Congratulations on winning the election. You’re now Baltimore City’s mayor instead of my State Senator, so hopefully being here instead of Annapolis, you’ll be more committed to Baltimore’s neighborhoods. Here are a few suggestions, with regard to housing in Baltimore that you may want to consider:
- Break Baltimore Housing and the Housing Authority of Baltimore City into two separate organizations, with separate leadership. One of the reasons why the current system doesn’t work — the leadership structure. There are some incredibly dedicated and smart people who work for Baltimore Housing, and sometimes they appear (from the outside, anyway) to be hamstrung by the way funding is allotted and used. Of course, most folks in Baltimore would love it if you fired Paul Graziano…immediately. Along with Reggie Scriber, who allegedly is more interested in himself than the tenants in public housing — you know, the people he’s supposed to be serving. Hire people who are truly committed to Baltimore’s residents — middle-income and the poor, renters and homeowners.
- Fund the Inclusionary Housing Trust. There’s no reason for the trust to contain (last I checked) $75,000. It should be fully funded, via developer fees, transfer taxes, etc., as other cities have done. This funding should be made available not only to large development companies, but also to smaller developers who have the proven capacity to create affordable housing in our neighborhoods beyond just downtown.
- Create a TIF system for neighborhoods. Any multi-million dollar TIF used to redevelop a parcel downtown should be matched with a similar TIF in a neighborhood, say for the sake of argument, 10%. West Baltimore could really use some love, but you should know this already, since your former Senate district is located in West Baltimore.
- The City’s tax sale process could be working effectively, but it’s not. Why? Because we’re selling the same properties to the same negligent property owners. Fix this, allowing current residents and potential homeowners greater access to purchasing these liens. Ask Governor Hogan to allocate money to a development fund, perhaps through Project C.O.R.E., that would allow potential homeowners to borrow money that could be used to rehab homes. Keep the investors locked out of this fund — it should be for residents only.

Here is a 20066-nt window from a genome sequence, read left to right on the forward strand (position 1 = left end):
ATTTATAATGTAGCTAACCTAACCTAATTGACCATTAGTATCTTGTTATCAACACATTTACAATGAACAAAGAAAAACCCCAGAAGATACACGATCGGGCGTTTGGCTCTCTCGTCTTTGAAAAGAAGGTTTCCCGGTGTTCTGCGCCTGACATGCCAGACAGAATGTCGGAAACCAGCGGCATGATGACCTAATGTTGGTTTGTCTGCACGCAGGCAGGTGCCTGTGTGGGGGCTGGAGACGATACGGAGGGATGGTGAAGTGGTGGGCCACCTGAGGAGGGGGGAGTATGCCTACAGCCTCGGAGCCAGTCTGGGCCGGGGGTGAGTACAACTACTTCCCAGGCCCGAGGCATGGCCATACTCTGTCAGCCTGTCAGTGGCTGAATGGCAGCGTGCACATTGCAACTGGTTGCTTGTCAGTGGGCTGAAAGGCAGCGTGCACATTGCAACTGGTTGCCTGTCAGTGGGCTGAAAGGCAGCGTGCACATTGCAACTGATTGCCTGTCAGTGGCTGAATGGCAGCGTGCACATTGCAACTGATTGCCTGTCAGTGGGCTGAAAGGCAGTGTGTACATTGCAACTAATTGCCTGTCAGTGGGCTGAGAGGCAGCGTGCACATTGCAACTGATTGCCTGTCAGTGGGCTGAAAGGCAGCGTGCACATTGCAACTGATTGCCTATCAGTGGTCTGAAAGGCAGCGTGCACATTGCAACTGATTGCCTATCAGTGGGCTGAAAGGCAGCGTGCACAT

- Most importantly: We need to clean up the lead paint problem. Not in five years, or ten, or never — we need to clean it up NOW. Far too many of Baltimore’s children (and their families) are being irreparably harmed by this toxin, too much of our tax money is being spent on court time, too many of these kids who were poisoned (some of them deliberately poisoned, may I add…) are now stuck forever in the justice system. Make Baltimore’s children a priority — and not just through lip service. Property owners who refuse to clean up their toxic homes need to not be doing business in our city. Period. Stop giving these slumlords a pass (including the Housing Authority), and I guarantee most of them will leave.
I believe in Baltimore’s residents, and as a resident for the past 16 years, I’ve seen three mayors come and go, with lackluster results at best, and now you’re here. Your residents are hurting. This city is hurting. Hopefully you’ll be the mayor to finally work on Baltimore instead of working towards DC or Annapolis, and hopefully you’ll be the mayor who finally acknowledges we have a lot of work to do…together. Best of luck to you.